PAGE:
Comp 330 Theory of Computation

Instructor   Hamed Hatami
Lecture   Tuesday-Thursday 01:05 - 2:25pm
Office hours   TBA
Outline course outline
Textbook Michael Sipser, Introduction to the Theory of Computation, (1st, 2nd, or 3rd edition).


This is the principal undergraduate course in theoretical computer science at the School of Computer Science (SOCS). It focuses on the central concepts that constitute the foundations of computer science.

These important questions are raised in the early twentieth century (before the invention of the modern computers), and by the mid twentieth century satisfactory answers were provided by the contribution of great mathematicians such as Turing, Church, Hilbert, Godel, Tarski, Post, Markov, Kleene. Some of these results are now considered to be among the greatest scientific achievements in the twentieth century.

To investigate these questions one has to introduce rigorous models of computations, and then study their capabilities and limitations. In this course we study models of computation of increasing power. We begin with finite automata and regular languages which are models of computations with very limited power. The next phase deals with context-free languages invented by linguistics and now an essential aspect of every modern programming language. Finally we explore the limits of computability with the study of Turing machines (the theoretical model for modern computers), recursive sets, enumerable sets, self-reproducing programs and undecidability theory.

Be prepared to see lots of proofs and abstract mathematical concepts in this course. If you are used to rigorous mathematical proofs, then this course will be easy for you. But if not, then you need to familiarize yourself with such proofs, and this can only be achieved by solving a lot of problems. The prerequisites are COMP 251 and MATH 240.

Remote Teaching

Currently the plan is to have a mixture of prerecorded material, online virtual whiteboard lectures, discussion boards, and collective problem solving tuitorials, but we are still thinking about these things, and I might change it if I find out about better ways of teaching online.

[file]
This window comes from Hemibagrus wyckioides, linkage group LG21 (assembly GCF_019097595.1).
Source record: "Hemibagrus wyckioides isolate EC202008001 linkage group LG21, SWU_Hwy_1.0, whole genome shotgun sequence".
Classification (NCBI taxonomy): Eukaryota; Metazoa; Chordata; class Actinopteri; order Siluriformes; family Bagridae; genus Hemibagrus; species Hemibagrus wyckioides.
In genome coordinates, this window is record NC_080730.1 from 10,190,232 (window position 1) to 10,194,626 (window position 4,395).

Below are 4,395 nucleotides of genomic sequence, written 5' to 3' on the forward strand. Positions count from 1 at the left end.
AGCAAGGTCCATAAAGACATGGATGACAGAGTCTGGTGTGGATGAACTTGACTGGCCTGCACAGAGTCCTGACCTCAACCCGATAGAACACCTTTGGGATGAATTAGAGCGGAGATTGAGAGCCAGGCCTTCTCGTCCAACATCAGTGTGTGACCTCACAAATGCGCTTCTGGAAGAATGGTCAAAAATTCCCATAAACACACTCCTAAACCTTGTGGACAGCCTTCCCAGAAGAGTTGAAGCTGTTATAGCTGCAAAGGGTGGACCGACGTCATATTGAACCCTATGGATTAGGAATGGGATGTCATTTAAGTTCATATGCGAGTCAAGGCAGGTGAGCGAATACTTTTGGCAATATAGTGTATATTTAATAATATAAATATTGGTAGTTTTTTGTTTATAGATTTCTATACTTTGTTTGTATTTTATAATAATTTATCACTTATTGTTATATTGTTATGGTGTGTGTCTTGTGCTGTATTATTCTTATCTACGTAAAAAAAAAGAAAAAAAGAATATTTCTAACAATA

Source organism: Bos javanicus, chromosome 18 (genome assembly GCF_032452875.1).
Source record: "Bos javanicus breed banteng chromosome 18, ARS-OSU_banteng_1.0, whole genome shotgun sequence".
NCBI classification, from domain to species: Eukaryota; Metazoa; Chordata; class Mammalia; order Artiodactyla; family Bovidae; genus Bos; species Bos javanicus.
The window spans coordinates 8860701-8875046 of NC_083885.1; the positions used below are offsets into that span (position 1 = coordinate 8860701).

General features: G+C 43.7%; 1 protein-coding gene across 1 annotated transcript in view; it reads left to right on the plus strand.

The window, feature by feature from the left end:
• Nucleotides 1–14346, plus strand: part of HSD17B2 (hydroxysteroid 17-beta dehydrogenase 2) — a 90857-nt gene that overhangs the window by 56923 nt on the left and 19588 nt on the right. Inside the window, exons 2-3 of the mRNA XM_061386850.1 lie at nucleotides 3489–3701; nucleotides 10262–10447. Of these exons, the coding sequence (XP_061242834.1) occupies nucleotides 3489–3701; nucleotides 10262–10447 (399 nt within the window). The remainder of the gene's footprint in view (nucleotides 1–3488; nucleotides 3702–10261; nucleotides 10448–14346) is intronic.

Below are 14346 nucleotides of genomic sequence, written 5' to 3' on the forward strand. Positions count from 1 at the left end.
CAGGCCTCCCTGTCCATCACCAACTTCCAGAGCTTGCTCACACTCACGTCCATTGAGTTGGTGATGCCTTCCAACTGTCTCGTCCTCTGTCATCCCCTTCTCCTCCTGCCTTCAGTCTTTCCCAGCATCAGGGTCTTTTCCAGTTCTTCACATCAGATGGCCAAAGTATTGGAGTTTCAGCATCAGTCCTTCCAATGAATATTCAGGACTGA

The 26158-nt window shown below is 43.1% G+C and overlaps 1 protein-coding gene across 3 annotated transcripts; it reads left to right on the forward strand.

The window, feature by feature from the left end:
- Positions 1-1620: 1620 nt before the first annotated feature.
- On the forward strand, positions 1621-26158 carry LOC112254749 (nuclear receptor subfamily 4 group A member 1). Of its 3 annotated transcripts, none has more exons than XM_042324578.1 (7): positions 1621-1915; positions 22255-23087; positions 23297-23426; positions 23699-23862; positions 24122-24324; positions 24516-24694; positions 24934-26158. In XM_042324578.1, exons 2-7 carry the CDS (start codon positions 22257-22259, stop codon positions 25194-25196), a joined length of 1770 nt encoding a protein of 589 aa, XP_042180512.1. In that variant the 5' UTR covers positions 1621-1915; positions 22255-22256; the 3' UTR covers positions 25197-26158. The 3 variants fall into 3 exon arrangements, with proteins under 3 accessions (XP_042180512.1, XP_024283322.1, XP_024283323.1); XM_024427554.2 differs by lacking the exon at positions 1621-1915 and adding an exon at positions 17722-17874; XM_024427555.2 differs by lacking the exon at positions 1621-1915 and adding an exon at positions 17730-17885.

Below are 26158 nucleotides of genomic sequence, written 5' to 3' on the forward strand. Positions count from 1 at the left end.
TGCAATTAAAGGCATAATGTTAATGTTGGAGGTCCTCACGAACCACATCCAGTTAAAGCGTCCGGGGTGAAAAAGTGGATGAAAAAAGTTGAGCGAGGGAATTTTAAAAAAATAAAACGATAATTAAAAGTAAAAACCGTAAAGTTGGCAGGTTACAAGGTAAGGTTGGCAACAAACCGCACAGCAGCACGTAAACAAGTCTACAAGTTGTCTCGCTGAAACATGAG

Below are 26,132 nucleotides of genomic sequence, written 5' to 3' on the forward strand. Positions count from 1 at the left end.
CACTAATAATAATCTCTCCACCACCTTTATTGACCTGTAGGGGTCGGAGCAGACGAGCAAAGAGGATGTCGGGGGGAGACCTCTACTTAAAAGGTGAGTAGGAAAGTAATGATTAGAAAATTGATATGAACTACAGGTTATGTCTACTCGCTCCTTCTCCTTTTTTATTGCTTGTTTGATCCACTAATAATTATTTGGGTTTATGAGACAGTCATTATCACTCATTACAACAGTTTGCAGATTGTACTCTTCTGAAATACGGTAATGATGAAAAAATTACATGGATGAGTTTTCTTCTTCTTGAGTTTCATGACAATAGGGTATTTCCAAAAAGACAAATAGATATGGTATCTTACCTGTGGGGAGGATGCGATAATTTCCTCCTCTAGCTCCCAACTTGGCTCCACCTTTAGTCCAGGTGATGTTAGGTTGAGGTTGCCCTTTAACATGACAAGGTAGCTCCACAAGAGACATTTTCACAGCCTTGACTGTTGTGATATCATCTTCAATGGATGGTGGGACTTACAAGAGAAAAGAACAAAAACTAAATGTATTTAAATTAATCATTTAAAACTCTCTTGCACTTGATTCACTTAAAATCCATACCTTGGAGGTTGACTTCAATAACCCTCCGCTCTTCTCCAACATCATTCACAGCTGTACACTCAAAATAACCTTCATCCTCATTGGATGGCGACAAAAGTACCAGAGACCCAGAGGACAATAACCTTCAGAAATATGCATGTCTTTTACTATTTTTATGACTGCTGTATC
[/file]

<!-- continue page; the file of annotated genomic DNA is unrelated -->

Homework + Participation + Exam (I will post more information about this as we get closer to the fall)

Late homeworks can be submitted until 48 hours after the deadline. There will be a penalty of -25% for one-day delays, and -40% for two-day delays on late homeworks.

Tentative plan

Part I
Lecture Topic Reading
1 Course overview and basic background Chapter 0
2 DFA's Section 1.1
3 NFA's Section 1.2 (until Corollary 1.40)
4 regular expressions Section 1.2, 1.3
5 regular languages and regular expressions Theorem 1.54
6 non-regular languages Section 1.4
7 Pumping Lemma Section 1.4 and Problem 1.54
8 Context free grammars Section 2.1 and the proof that they include regular languages
9 PDA's, and CFG's can be converted to PDA's. Section 2.2 until Lemma 2.27
10 Non-context free grammars Section 2.3
Part II
Lecture Topic Reading
11 Turing Machines Section 3.1 (Until Example 3.10)
12 Turing Machines (Example 3.11 in full details), Multi-tape. Section 3.1, Section 3.2 (Until Theorem 3.16)
13 Non-deterministic Turing Machines, Section 3.2, 3.3.
14 Decidability (mostly examples of decidable and r.e. languages) Section 4.1
15 Undecidability (countable sets, diagonalization method, undecidable languages) Section 4.2
16 Undecidability, Recursive Enumerable and Co-recursive enumerable languages 4.2, 5.1
17 Undecidability of Post Correspondence Problem 5.2
18 Mapping reductions and Turing Reductions 5.3, 6.3
19 First order logic, Godel's completeness theorem. 6.2
20 Godel's incompleteness theorem, Kolmogorov Complexity 6.2, 6.4
21 Time Complexity, Running Time, Complexity class P 7.1, 7.2
22 Complexity class NP 7.3
23 NP-completness, relativization of P vs NP 7.4

Some advice on how to do well in this course:

Your (i) background, your (ii) efforts, and more importantly (iii) the efficiency of your efforts will be the main determining factors on how well you will master the subject. This course covers a wide range of new material. Unfortunately, considering that it is only a semester long course, I will not have time to spend sufficient time explaining each topic, and it will be very important that you set aside some time off class to read and learn these topics in more depth.


Academic honesty. McGill University values academic integrity. Therefore all students must understand the meaning and consequences of cheating, plagiarism and other academic offenses under the Code of Student Conduct and Disciplinary Procedures (see for more information). Most importantly, work submitted for this course must represent your own efforts. Copying assignments or tests from any source, completely or partially, allowing others to copy your work, will not be tolerated.

Submission of written work in French. In accord [sic] with McGill University's Charter of Students' Rights, students in this course have the right to submit in English or in French any written work that is to be graded.